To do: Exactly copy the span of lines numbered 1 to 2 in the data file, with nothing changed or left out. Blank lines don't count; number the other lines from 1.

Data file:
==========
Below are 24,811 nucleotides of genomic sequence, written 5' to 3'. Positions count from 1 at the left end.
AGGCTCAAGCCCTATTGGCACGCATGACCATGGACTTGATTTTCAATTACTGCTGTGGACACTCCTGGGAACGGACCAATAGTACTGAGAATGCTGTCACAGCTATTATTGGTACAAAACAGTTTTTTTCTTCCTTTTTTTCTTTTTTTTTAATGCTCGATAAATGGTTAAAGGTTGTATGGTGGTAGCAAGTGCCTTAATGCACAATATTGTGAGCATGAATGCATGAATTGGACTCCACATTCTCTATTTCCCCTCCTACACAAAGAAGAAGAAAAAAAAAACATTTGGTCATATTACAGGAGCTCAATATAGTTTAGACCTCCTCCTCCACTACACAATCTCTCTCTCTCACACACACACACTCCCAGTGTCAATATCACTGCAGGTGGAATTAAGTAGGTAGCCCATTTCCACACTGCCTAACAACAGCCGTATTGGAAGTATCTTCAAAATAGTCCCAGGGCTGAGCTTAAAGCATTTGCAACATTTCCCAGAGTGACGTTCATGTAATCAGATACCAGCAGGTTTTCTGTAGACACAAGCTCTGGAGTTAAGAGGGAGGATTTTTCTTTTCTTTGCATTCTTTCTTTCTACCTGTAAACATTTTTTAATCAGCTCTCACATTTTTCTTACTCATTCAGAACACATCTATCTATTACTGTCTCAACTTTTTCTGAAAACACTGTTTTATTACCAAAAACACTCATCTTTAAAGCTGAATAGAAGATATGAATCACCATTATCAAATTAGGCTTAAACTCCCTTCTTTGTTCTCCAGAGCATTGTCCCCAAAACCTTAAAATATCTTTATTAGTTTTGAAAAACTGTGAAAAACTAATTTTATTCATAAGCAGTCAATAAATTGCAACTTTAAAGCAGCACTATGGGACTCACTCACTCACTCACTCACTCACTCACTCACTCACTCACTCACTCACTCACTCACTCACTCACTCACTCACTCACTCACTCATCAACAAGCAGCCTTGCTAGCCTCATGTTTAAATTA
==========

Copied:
Below are 24,811 nucleotides of genomic sequence, written 5' to 3'. Positions count from 1 at the left end.
AGGCTCAAGCCCTATTGGCACGCATGACCATGGACTTGATTTTCAATTACTGCTGTGGACACTCCTGGGAACGGACCAATAGTACTGAGAATGCTGTCACAGCTATTATTGGTACAAAACAGTTTTTTTCTTCCTTTTTTTCTTTTTTTTTAATGCTCGATAAATGGTTAAAGGTTGTATGGTGGTAGCAAGTGCCTTAATGCACAATATTGTGAGCATGAATGCATGAATTGGACTCCACATTCTCTATTTCCCCTCCTACACAAAGAAGAAGAAAAAAAAAACATTTGGTCATATTACAGGAGCTCAATATAGTTTAGACCTCCTCCTCCACTACACAATCTCTCTCTCTCACACACACACACTCCCAGTGTCAATATCACTGCAGGTGGAATTAAGTAGGTAGCCCATTTCCACACTGCCTAACAACAGCCGTATTGGAAGTATCTTCAAAATAGTCCCAGGGCTGAGCTTAAAGCATTTGCAACATTTCCCAGAGTGACGTTCATGTAATCAGATACCAGCAGGTTTTCTGTAGACACAAGCTCTGGAGTTAAGAGGGAGGATTTTTCTTTTCTTTGCATTCTTTCTTTCTACCTGTAAACATTTTTTAATCAGCTCTCACATTTTTCTTACTCATTCAGAACACATCTATCTATTACTGTCTCAACTTTTTCTGAAAACACTGTTTTATTACCAAAAACACTCATCTTTAAAGCTGAATAGAAGATATGAATCACCATTATCAAATTAGGCTTAAACTCCCTTCTTTGTTCTCCAGAGCATTGTCCCCAAAACCTTAAAATATCTTTATTAGTTTTGAAAAACTGTGAAAAACTAATTTTATTCATAAGCAGTCAATAAATTGCAACTTTAAAGCAGCACTATGGGACTCACTCACTCACTCACTCACTCACTCACTCACTCACTCACTCACTCACTCACTCACTCACTCACTCACTCACTCACTCACTCATCAACAAGCAGCCTTGCTAGCCTCATGTTTAAATTA